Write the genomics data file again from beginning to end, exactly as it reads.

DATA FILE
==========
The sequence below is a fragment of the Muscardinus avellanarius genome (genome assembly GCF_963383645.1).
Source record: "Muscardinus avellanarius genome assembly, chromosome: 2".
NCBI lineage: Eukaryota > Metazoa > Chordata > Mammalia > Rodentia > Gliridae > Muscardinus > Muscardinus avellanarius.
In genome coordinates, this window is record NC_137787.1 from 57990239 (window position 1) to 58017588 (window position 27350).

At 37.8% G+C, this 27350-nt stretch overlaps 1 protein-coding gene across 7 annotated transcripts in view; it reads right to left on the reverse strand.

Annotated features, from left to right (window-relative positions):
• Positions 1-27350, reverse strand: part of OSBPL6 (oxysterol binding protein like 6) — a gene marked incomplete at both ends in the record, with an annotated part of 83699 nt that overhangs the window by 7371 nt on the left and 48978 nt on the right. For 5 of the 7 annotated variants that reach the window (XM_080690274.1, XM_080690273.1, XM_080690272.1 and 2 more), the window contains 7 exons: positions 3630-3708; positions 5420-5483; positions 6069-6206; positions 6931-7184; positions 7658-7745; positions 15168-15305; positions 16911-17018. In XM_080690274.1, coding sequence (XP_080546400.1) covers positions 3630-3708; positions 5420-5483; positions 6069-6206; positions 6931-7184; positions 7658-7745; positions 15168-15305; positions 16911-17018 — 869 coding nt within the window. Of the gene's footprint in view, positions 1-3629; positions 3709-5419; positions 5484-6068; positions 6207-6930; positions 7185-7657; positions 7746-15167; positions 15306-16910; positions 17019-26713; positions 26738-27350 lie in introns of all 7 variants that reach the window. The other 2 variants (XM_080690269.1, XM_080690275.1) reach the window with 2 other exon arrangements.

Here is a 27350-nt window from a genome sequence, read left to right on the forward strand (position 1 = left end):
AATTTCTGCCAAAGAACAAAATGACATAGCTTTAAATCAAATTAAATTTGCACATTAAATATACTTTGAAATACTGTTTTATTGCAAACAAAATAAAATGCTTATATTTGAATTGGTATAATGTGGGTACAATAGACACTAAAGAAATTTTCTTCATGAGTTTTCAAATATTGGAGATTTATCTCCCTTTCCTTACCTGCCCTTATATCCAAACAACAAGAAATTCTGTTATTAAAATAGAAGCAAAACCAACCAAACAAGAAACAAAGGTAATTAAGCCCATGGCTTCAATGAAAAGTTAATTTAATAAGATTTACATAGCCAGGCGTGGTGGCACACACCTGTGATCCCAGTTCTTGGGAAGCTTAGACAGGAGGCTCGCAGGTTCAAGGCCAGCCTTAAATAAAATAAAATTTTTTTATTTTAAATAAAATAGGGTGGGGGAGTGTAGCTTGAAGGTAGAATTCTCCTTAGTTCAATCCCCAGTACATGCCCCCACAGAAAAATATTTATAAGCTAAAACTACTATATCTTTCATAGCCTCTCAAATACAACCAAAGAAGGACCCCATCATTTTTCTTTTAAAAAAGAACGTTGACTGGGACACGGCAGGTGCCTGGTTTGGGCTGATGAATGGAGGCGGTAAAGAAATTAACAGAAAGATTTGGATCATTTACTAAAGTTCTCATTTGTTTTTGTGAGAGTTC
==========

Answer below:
The sequence below is a fragment of the Muscardinus avellanarius genome (genome assembly GCF_963383645.1).
Source record: "Muscardinus avellanarius genome assembly, chromosome: 2".
NCBI lineage: Eukaryota > Metazoa > Chordata > Mammalia > Rodentia > Gliridae > Muscardinus > Muscardinus avellanarius.
In genome coordinates, this window is record NC_137787.1 from 57990239 (window position 1) to 58017588 (window position 27350).

At 37.8% G+C, this 27350-nt stretch overlaps 1 protein-coding gene across 7 annotated transcripts in view; it reads right to left on the reverse strand.

Annotated features, from left to right (window-relative positions):
• Positions 1-27350, reverse strand: part of OSBPL6 (oxysterol binding protein like 6) — a gene marked incomplete at both ends in the record, with an annotated part of 83699 nt that overhangs the window by 7371 nt on the left and 48978 nt on the right. For 5 of the 7 annotated variants that reach the window (XM_080690274.1, XM_080690273.1, XM_080690272.1 and 2 more), the window contains 7 exons: positions 3630-3708; positions 5420-5483; positions 6069-6206; positions 6931-7184; positions 7658-7745; positions 15168-15305; positions 16911-17018. In XM_080690274.1, coding sequence (XP_080546400.1) covers positions 3630-3708; positions 5420-5483; positions 6069-6206; positions 6931-7184; positions 7658-7745; positions 15168-15305; positions 16911-17018 — 869 coding nt within the window. Of the gene's footprint in view, positions 1-3629; positions 3709-5419; positions 5484-6068; positions 6207-6930; positions 7185-7657; positions 7746-15167; positions 15306-16910; positions 17019-26713; positions 26738-27350 lie in introns of all 7 variants that reach the window. The other 2 variants (XM_080690269.1, XM_080690275.1) reach the window with 2 other exon arrangements.

Here is a 27350-nt window from a genome sequence, read left to right on the forward strand (position 1 = left end):
AATTTCTGCCAAAGAACAAAATGACATAGCTTTAAATCAAATTAAATTTGCACATTAAATATACTTTGAAATACTGTTTTATTGCAAACAAAATAAAATGCTTATATTTGAATTGGTATAATGTGGGTACAATAGACACTAAAGAAATTTTCTTCATGAGTTTTCAAATATTGGAGATTTATCTCCCTTTCCTTACCTGCCCTTATATCCAAACAACAAGAAATTCTGTTATTAAAATAGAAGCAAAACCAACCAAACAAGAAACAAAGGTAATTAAGCCCATGGCTTCAATGAAAAGTTAATTTAATAAGATTTACATAGCCAGGCGTGGTGGCACACACCTGTGATCCCAGTTCTTGGGAAGCTTAGACAGGAGGCTCGCAGGTTCAAGGCCAGCCTTAAATAAAATAAAATTTTTTTATTTTAAATAAAATAGGGTGGGGGAGTGTAGCTTGAAGGTAGAATTCTCCTTAGTTCAATCCCCAGTACATGCCCCCACAGAAAAATATTTATAAGCTAAAACTACTATATCTTTCATAGCCTCTCAAATACAACCAAAGAAGGACCCCATCATTTTTCTTTTAAAAAAGAACGTTGACTGGGACACGGCAGGTGCCTGGTTTGGGCTGATGAATGGAGGCGGTAAAGAAATTAACAGAAAGATTTGGATCATTTACTAAAGTTCTCATTTGTTTTTGTGAGAGTTC